Jerry Nottingham recently participated in the 30th Air Defense Artillery Brigade's Quarry Challenge and, had there been an age group for him, would have competed in it.

Nottingham, a 77-year-old civil service retiree who ended his career at Fort Sill in the resource management office, found an interest in upping his physical fitness midway through his life.

Looking svelte in a dress shirt and slacks, and well-polished shoes, it's hard to image this 5-foot, 7-inch, 165-pound man once tipped the scales at 215 to 220 pounds.

Speaking of his younger days, to his credit, Nottingham said he was well muscled, but also, he didn't shy away from the truth.

"I wasn't all hanging out, but I know I could have looked a lot better," he said.

Talking to a colleague at work Nottingham told the man, "I'm kind of heavy, but I have big bones," to which, he recalled, his co-worker replied, "Yes, and they're well cushioned."

At age 49, he began going to Weight Watchers meetings intent to make a change for the better.

"I was kind of overweight, didn't eat right, and didn't exercise," said Nottingham, who began a walking program that quickly progressed to fast walking.

How fast?

Try 11-minute miles.

Believing he was moving along at a pretty good clip, Nottingham tested his fleet feet in the Sooner State Games in Oklahoma City.

"I entered in my age group and finished dead last," he said. "I was really embarrassed, but later realized I was power walking and everyone else was race walking."

According to livestrong.com, power walking is slower and not as rigorous as race walking. For many people, it provides an effective and easy method for losing weight and staying in shape. Unlike going for a stroll, power walking involves swinging your arms in an exaggerated back and forth motion in rhythm to your steps, taking long strides and hitting the ground with your heel first as you propel yourself forward as quickly as possible.

In contrast to that, race walking involves both feet remaining in contact with the ground, and yet is done so in such a way that it propels the walker at speeds that can be faster than some runners. In fact, Nottingham said Olympic caliber race walkers can do 7-minute miles.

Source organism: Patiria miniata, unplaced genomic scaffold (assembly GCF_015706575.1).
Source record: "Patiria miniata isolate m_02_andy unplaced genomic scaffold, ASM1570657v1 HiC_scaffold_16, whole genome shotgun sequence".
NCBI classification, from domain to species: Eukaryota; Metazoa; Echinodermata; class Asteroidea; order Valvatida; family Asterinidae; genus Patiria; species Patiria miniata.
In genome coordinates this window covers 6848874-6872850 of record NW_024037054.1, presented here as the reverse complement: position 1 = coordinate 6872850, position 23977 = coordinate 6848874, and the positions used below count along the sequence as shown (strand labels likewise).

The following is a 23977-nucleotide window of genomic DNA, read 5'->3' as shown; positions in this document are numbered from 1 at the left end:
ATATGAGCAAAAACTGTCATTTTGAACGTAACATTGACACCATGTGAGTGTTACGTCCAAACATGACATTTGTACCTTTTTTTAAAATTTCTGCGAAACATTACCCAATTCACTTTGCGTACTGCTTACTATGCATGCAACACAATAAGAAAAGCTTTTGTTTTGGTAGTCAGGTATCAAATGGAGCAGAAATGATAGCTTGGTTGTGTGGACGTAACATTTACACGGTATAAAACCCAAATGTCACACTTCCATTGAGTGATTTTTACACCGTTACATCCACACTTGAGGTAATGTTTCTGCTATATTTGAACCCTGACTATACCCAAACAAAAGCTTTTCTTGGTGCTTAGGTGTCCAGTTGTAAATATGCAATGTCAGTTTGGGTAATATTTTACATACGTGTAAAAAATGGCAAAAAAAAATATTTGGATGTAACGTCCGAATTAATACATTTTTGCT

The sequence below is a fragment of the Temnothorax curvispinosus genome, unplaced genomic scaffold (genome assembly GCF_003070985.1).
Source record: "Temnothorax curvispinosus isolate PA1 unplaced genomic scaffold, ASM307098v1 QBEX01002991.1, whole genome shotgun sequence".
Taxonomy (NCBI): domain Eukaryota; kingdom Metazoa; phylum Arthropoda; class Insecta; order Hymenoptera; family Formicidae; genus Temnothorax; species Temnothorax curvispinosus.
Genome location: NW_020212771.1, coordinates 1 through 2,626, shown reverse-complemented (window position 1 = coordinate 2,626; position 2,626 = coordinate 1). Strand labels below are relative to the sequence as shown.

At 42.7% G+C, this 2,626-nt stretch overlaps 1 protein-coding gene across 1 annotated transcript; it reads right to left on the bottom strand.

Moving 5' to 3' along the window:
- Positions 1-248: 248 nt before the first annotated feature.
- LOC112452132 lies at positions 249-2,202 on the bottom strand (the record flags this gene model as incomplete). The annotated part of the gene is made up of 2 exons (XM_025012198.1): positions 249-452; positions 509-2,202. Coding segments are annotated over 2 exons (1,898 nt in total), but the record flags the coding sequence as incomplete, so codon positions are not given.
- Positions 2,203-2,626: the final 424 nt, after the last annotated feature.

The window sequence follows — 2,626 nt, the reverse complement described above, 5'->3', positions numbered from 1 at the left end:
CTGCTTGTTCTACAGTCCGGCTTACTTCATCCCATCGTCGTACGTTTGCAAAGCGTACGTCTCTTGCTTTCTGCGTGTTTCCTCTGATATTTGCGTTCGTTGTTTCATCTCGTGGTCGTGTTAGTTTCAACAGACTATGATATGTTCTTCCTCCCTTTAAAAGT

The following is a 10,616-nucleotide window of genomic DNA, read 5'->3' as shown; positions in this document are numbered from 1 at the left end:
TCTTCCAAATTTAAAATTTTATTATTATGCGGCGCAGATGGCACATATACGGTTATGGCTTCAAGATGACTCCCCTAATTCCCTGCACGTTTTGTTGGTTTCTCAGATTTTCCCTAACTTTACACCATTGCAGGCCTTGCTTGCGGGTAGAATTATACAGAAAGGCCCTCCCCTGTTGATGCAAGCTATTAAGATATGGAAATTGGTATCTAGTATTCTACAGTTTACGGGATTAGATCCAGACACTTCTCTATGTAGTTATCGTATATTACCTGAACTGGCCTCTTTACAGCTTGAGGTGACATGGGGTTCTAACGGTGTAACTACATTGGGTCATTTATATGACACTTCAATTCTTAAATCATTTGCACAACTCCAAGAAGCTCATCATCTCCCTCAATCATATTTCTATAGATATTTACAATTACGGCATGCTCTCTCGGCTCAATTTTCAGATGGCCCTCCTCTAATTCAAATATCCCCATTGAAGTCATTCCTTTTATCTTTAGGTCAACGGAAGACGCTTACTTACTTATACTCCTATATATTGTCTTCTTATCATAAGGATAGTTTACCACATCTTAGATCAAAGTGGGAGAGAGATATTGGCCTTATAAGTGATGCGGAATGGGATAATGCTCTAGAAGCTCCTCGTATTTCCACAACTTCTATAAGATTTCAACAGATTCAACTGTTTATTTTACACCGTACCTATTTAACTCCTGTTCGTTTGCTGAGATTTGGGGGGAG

Talking to a friend about his humiliating finish, Nottingham received a bit of wisdom: "Every situation can leave you bitter or better. You decide which one you want to be."

So he learned the race walking technique and perfected his form. The following year he entered the 5K race again and finished first in his age division.

As his overall fitness increased, Nottingham moved on to running and completed a few marathons, his last coming at age 58. His running carried him from age 50 to 73 during which he won his age group in several races. After that, he returned to walking.

He said he's a regular at the Fires Fitness Center where he does cross-training exercises, and light weight training at least three times a week. Along with that he walks about 20-25 miles a week.

Nottingham added the Quarry Challenge was a tough route that slowed his pace to 15-16 minute miles. In contrast, he entered a 5K in Fort Worth on a much flatter course and walked at a 14:40 pace.

"I enjoy it, it's a challenge, as I get older it's tougher to maintain that 15-minute mile pace," he said.

Whether preparing for a race, or just getting his daily workout in, Nottingham prefers to do it as part of a group. He's the sort looking to build up and affirm others, and seeks that out in those he exercises with. He summarized what he can do as, "be thankful to God we can run and have fun. Whether we finish first or last, or somewhere in between, we're OK."

Looking back on his mid-life transformation, Nottingham reminds people starting into an exercise program to be patient.

"You didn't get out of shape overnight, so just do what you can do, and try to make it fun," he said.
For Nottingham, part of that fun derives from the satisfaction he gets every time he laces up his walking shoes.

"I feel really good being able to do something other people my age cannot," he said.